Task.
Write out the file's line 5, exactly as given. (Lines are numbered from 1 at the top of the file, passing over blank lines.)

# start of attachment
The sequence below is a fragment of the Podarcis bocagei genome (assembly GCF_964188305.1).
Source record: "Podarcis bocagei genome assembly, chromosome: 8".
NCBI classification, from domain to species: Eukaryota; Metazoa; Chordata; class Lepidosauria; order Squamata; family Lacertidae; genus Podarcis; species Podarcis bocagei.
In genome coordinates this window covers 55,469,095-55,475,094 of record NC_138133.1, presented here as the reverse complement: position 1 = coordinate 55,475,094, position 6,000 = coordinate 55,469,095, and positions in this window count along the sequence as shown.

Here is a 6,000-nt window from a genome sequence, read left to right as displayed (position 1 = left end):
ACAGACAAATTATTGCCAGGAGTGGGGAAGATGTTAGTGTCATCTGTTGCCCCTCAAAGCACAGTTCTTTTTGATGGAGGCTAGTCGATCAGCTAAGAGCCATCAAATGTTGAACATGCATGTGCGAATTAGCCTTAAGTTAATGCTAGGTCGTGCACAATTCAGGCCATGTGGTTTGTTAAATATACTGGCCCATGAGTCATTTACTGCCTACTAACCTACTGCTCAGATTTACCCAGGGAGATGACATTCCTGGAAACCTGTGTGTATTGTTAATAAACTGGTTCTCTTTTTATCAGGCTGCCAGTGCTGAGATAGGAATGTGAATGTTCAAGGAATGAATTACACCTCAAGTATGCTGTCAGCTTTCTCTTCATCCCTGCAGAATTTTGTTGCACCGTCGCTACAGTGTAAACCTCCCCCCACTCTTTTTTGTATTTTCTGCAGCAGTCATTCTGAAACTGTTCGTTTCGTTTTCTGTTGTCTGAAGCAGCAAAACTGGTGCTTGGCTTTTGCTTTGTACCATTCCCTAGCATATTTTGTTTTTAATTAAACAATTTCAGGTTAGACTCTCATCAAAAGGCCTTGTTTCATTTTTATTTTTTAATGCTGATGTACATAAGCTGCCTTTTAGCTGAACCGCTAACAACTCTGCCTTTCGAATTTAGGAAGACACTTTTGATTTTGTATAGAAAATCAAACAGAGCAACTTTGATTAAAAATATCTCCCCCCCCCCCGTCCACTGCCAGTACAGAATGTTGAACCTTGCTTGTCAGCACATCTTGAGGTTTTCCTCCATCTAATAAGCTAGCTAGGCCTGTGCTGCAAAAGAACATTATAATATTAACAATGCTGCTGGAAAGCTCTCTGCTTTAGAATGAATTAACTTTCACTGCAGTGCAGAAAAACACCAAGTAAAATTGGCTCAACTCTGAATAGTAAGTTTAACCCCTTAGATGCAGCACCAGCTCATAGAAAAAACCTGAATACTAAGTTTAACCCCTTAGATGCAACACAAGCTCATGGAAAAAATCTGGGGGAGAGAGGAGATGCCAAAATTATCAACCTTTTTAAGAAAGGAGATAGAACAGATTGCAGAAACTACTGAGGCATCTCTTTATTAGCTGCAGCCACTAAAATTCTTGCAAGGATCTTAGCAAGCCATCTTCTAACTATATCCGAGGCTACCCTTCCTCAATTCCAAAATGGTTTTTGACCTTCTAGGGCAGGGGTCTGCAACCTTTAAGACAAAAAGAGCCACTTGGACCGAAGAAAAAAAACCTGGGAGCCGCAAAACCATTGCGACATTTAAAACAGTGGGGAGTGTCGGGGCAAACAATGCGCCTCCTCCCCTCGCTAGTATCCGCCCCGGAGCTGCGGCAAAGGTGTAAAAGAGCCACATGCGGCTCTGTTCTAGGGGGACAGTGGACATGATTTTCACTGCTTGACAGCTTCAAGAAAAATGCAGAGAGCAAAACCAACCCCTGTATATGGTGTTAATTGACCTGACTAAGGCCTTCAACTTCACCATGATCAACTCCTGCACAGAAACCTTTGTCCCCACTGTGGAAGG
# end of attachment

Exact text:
Here is a 6,000-nt window from a genome sequence, read left to right as displayed (position 1 = left end):